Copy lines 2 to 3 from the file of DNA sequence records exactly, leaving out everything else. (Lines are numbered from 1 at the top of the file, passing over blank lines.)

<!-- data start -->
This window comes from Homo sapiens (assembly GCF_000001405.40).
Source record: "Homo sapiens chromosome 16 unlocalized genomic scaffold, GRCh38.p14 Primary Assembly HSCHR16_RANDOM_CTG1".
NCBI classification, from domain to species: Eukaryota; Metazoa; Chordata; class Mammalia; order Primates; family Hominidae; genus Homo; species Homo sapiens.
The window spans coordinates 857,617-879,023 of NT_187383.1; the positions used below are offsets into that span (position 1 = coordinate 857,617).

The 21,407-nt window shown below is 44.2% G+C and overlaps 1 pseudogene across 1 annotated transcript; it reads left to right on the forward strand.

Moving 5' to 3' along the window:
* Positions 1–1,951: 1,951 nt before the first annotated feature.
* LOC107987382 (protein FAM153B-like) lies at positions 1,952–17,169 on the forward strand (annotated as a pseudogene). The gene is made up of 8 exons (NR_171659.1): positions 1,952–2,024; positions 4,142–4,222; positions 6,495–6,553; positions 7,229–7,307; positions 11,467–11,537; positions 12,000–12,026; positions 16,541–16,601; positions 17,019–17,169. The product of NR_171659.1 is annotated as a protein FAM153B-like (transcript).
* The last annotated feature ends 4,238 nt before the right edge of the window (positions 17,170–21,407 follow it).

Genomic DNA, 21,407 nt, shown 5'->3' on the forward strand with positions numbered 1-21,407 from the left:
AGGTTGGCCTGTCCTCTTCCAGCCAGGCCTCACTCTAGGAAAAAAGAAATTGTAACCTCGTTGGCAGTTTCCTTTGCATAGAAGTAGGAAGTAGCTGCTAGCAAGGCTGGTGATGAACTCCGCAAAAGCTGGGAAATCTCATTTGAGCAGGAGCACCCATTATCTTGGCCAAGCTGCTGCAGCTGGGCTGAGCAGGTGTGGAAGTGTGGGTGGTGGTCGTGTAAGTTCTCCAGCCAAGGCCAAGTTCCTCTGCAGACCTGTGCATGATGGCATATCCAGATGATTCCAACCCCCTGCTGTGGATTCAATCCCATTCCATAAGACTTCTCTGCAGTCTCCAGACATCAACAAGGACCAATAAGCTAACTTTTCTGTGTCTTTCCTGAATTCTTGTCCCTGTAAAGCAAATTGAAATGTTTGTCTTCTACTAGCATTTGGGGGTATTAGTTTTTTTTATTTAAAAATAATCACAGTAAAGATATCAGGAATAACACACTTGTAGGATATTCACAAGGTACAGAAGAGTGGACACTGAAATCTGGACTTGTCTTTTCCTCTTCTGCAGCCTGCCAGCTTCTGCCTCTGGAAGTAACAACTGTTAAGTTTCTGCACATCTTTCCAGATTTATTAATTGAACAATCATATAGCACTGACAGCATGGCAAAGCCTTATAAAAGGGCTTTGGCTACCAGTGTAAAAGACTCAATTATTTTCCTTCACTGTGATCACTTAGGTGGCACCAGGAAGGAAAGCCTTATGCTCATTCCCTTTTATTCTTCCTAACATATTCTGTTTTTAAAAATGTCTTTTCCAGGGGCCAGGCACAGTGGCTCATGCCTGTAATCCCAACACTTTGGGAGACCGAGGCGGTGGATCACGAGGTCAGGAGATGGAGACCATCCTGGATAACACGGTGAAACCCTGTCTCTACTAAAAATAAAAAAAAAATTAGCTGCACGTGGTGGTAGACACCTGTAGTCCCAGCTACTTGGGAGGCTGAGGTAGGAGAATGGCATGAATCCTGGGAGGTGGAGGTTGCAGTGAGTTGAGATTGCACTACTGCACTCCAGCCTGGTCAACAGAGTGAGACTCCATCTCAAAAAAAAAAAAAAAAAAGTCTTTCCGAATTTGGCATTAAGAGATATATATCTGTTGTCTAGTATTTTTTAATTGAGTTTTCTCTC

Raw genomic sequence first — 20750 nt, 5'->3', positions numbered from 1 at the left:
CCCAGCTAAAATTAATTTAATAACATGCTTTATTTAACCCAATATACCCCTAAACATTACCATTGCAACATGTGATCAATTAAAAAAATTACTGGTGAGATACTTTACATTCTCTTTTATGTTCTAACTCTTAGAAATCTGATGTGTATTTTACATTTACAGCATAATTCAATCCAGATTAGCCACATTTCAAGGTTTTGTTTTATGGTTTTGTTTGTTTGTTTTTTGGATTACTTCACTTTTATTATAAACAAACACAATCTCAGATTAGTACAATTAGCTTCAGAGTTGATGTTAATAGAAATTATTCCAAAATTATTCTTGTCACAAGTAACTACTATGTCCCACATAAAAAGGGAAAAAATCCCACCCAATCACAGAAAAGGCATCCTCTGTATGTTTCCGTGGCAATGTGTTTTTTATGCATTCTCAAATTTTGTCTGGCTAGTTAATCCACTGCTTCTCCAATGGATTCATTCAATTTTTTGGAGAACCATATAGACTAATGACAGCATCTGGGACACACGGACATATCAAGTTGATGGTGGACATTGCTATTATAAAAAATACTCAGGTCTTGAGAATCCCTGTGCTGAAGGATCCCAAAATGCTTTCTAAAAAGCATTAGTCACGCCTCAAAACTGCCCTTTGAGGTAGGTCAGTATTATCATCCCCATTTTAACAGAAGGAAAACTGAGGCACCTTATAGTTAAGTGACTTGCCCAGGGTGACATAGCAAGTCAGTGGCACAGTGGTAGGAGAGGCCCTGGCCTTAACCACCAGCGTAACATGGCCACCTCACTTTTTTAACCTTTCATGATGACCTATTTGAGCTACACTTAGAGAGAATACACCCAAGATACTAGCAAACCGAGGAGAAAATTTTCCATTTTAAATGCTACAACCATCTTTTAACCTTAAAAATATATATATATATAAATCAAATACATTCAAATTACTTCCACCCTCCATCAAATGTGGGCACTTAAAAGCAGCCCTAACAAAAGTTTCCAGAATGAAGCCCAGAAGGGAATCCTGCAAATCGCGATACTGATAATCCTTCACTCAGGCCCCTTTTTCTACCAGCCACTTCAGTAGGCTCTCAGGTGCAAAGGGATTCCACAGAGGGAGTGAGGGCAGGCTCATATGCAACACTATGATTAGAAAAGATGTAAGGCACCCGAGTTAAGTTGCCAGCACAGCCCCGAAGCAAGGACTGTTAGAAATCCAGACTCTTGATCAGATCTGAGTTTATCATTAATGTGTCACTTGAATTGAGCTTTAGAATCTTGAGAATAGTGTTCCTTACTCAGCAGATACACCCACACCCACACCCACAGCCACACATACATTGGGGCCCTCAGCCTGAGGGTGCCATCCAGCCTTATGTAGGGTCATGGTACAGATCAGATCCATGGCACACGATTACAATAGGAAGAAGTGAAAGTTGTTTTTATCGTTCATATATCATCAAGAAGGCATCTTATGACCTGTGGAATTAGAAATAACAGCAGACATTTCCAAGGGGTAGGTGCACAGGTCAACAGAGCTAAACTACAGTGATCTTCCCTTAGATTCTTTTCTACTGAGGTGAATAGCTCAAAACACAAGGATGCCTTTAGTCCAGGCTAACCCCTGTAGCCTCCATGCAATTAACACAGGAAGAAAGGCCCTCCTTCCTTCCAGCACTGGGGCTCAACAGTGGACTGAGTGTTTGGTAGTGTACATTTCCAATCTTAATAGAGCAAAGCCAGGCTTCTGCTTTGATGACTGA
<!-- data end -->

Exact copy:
Source record: "Homo sapiens chromosome 16 unlocalized genomic scaffold, GRCh38.p14 Primary Assembly HSCHR16_RANDOM_CTG1".
NCBI classification, from domain to species: Eukaryota; Metazoa; Chordata; class Mammalia; order Primates; family Hominidae; genus Homo; species Homo sapiens.